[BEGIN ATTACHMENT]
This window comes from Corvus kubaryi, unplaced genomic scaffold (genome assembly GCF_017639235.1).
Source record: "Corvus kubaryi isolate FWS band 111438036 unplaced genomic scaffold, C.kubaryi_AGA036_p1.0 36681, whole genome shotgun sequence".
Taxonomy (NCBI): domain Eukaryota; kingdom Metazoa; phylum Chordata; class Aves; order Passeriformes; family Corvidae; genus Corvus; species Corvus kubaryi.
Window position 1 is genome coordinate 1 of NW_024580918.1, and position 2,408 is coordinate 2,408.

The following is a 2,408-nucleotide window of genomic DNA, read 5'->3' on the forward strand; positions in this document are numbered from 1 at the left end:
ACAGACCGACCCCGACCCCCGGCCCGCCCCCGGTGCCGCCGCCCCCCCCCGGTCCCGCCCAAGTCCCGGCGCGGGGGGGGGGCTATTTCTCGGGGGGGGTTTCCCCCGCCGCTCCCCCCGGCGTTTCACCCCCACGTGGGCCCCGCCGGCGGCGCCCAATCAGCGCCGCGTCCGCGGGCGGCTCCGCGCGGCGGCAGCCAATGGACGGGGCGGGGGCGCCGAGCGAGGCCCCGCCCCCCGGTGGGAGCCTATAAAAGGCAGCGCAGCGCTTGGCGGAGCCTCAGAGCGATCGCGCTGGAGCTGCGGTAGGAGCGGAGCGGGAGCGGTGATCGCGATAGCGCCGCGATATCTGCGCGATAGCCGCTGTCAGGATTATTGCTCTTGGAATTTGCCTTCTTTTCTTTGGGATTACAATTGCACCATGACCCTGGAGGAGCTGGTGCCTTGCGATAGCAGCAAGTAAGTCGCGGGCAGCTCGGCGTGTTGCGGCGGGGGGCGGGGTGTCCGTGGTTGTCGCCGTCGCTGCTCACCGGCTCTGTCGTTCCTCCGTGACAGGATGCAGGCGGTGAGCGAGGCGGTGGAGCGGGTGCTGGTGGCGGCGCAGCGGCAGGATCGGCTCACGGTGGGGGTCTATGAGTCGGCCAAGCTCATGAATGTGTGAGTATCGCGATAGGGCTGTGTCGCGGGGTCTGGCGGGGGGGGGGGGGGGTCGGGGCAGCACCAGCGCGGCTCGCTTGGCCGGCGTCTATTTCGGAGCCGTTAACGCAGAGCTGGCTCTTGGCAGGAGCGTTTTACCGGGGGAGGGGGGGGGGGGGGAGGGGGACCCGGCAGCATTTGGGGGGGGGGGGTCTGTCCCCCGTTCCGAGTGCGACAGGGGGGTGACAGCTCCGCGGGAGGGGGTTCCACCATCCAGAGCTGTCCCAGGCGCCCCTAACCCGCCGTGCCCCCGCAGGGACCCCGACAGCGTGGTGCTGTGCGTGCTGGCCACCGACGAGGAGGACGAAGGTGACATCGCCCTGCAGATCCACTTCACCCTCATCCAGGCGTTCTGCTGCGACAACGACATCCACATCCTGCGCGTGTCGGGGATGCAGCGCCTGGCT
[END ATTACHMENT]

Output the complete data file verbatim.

This window comes from Corvus kubaryi, unplaced genomic scaffold (genome assembly GCF_017639235.1).
Source record: "Corvus kubaryi isolate FWS band 111438036 unplaced genomic scaffold, C.kubaryi_AGA036_p1.0 36681, whole genome shotgun sequence".
Taxonomy (NCBI): domain Eukaryota; kingdom Metazoa; phylum Chordata; class Aves; order Passeriformes; family Corvidae; genus Corvus; species Corvus kubaryi.
Window position 1 is genome coordinate 1 of NW_024580918.1, and position 2,408 is coordinate 2,408.

The following is a 2,408-nucleotide window of genomic DNA, read 5'->3' on the forward strand; positions in this document are numbered from 1 at the left end:
ACAGACCGACCCCGACCCCCGGCCCGCCCCCGGTGCCGCCGCCCCCCCCCGGTCCCGCCCAAGTCCCGGCGCGGGGGGGGGGCTATTTCTCGGGGGGGGTTTCCCCCGCCGCTCCCCCCGGCGTTTCACCCCCACGTGGGCCCCGCCGGCGGCGCCCAATCAGCGCCGCGTCCGCGGGCGGCTCCGCGCGGCGGCAGCCAATGGACGGGGCGGGGGCGCCGAGCGAGGCCCCGCCCCCCGGTGGGAGCCTATAAAAGGCAGCGCAGCGCTTGGCGGAGCCTCAGAGCGATCGCGCTGGAGCTGCGGTAGGAGCGGAGCGGGAGCGGTGATCGCGATAGCGCCGCGATATCTGCGCGATAGCCGCTGTCAGGATTATTGCTCTTGGAATTTGCCTTCTTTTCTTTGGGATTACAATTGCACCATGACCCTGGAGGAGCTGGTGCCTTGCGATAGCAGCAAGTAAGTCGCGGGCAGCTCGGCGTGTTGCGGCGGGGGGCGGGGTGTCCGTGGTTGTCGCCGTCGCTGCTCACCGGCTCTGTCGTTCCTCCGTGACAGGATGCAGGCGGTGAGCGAGGCGGTGGAGCGGGTGCTGGTGGCGGCGCAGCGGCAGGATCGGCTCACGGTGGGGGTCTATGAGTCGGCCAAGCTCATGAATGTGTGAGTATCGCGATAGGGCTGTGTCGCGGGGTCTGGCGGGGGGGGGGGGGGGTCGGGGCAGCACCAGCGCGGCTCGCTTGGCCGGCGTCTATTTCGGAGCCGTTAACGCAGAGCTGGCTCTTGGCAGGAGCGTTTTACCGGGGGAGGGGGGGGGGGGGGAGGGGGACCCGGCAGCATTTGGGGGGGGGGGGTCTGTCCCCCGTTCCGAGTGCGACAGGGGGGTGACAGCTCCGCGGGAGGGGGTTCCACCATCCAGAGCTGTCCCAGGCGCCCCTAACCCGCCGTGCCCCCGCAGGGACCCCGACAGCGTGGTGCTGTGCGTGCTGGCCACCGACGAGGAGGACGAAGGTGACATCGCCCTGCAGATCCACTTCACCCTCATCCAGGCGTTCTGCTGCGACAACGACATCCACATCCTGCGCGTGTCGGGGATGCAGCGCCTGGCT